India achieved a remarkable success in the field of space research on January 10, 2007 with it''s ninth polar satellite launch vehicle successfully deploying in space four payloads - two Indian satellites and one each from Argentina and Indonesia -all in one attempt.
This feat of the Indian Space Research Organization is also unique in that it designed its ninth polar satellite launch vehicle for reuse in its future missions. India''s progress in space research also gets confirmed by the fact that it has put in orbit an earth imaging satellite Cartosat-2 to transfer images with high spatial relosution. With this India can now source its own images instead of buying from the US.
These images would be finer at 80 cm resolution in comparison to those obtained by the US satellites which are at one-meter resolution. Moreover these images would be far less expensive in comparision. Being built in India at Vikram Sarabhai Space Centre the ISRO''s launch vehicles are already globally competitive. If in it''s newer design the polar satellite launch vehicle capsule is recovered successfully it will be considered another technological breakthrough. Besides bringing about a further significant lowering of the cost of space launch, this will pave the way for an early manned space mission - to which the Indian scientists are looking as a coveted mission. This success apart, doubts are being raised in India''s capability to utilize fully the satellite-generated information and analysis.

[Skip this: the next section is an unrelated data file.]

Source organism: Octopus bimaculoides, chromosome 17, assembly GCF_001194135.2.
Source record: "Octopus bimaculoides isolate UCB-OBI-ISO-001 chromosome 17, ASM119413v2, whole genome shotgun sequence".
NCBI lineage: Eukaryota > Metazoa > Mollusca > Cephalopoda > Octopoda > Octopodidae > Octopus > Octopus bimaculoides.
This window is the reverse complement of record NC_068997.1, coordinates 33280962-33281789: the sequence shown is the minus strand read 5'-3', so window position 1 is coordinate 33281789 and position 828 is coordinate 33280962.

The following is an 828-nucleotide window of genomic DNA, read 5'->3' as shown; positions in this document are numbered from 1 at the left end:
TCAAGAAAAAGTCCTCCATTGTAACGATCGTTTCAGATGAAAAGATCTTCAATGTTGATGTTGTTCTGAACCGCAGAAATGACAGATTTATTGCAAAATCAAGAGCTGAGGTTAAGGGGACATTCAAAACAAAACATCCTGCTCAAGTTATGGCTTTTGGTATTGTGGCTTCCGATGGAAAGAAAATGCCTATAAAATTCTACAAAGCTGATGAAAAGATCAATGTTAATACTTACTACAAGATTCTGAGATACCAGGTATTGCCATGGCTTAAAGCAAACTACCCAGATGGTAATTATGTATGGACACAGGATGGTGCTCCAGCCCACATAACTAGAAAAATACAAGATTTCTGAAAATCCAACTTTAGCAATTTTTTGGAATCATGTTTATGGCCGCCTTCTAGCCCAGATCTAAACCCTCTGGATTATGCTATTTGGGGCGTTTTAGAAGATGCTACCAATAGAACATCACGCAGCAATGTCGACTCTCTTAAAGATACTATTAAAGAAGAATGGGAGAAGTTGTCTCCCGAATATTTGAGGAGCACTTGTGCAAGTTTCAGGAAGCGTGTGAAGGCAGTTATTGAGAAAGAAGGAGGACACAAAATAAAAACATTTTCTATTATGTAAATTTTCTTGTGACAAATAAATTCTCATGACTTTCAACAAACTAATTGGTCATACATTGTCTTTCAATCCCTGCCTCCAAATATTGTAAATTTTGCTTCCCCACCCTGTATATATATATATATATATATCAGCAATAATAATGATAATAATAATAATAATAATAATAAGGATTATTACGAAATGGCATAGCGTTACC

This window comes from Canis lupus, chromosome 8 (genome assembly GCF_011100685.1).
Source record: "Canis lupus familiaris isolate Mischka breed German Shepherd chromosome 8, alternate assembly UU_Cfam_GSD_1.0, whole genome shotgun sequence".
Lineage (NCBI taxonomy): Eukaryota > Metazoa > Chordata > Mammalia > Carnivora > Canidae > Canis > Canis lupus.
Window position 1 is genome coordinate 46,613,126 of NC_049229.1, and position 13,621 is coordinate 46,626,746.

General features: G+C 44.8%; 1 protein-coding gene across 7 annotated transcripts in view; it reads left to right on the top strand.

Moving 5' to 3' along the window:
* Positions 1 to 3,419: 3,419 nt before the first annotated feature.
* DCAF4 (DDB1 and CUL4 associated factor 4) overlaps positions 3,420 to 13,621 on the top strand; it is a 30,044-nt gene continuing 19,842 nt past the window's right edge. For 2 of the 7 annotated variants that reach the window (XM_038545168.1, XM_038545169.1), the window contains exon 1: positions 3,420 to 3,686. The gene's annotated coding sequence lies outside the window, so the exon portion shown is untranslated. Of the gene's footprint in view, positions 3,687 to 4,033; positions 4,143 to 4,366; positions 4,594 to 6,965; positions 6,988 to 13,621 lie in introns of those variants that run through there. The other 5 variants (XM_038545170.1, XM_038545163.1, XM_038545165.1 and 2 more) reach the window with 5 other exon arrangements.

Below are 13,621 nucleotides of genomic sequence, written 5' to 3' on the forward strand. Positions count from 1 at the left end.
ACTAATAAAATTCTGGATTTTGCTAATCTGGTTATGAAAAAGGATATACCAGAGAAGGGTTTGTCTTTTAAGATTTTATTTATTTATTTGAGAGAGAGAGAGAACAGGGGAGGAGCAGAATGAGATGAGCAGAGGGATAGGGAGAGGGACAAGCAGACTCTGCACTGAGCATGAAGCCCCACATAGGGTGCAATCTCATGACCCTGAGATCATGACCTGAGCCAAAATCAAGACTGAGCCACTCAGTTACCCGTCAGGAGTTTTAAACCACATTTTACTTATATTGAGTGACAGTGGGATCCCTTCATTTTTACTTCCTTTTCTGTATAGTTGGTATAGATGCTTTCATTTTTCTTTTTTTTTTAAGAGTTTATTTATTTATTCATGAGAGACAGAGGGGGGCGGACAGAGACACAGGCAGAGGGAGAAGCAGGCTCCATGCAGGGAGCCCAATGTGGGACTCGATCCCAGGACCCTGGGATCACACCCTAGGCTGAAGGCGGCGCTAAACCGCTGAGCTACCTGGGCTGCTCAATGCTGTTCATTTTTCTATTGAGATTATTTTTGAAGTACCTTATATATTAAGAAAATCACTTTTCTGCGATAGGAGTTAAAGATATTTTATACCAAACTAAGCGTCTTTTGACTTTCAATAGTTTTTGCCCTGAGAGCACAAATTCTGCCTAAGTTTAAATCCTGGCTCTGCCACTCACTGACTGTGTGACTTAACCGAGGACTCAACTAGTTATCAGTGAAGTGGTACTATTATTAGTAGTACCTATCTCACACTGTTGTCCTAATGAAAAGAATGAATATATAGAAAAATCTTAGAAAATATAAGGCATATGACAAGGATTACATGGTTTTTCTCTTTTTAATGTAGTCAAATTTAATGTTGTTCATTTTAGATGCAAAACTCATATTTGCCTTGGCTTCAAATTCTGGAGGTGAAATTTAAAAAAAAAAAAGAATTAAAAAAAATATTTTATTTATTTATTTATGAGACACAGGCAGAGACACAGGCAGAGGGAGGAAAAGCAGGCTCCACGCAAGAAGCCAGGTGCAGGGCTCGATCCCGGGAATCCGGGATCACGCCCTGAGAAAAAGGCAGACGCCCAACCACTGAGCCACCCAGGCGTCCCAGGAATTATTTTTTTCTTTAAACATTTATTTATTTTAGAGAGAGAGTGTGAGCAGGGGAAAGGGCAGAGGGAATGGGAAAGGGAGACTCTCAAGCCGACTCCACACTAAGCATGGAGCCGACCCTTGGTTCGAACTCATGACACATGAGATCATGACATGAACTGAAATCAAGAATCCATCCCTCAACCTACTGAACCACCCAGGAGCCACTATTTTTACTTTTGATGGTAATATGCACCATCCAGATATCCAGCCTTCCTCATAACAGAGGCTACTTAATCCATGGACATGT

One reason for this may be the lack of the availability of supercomputer facility to Indian scientists. It is hoped that this gap would be covered soon and would not hamper the progress of the country in the field of space research. DNBhatnagar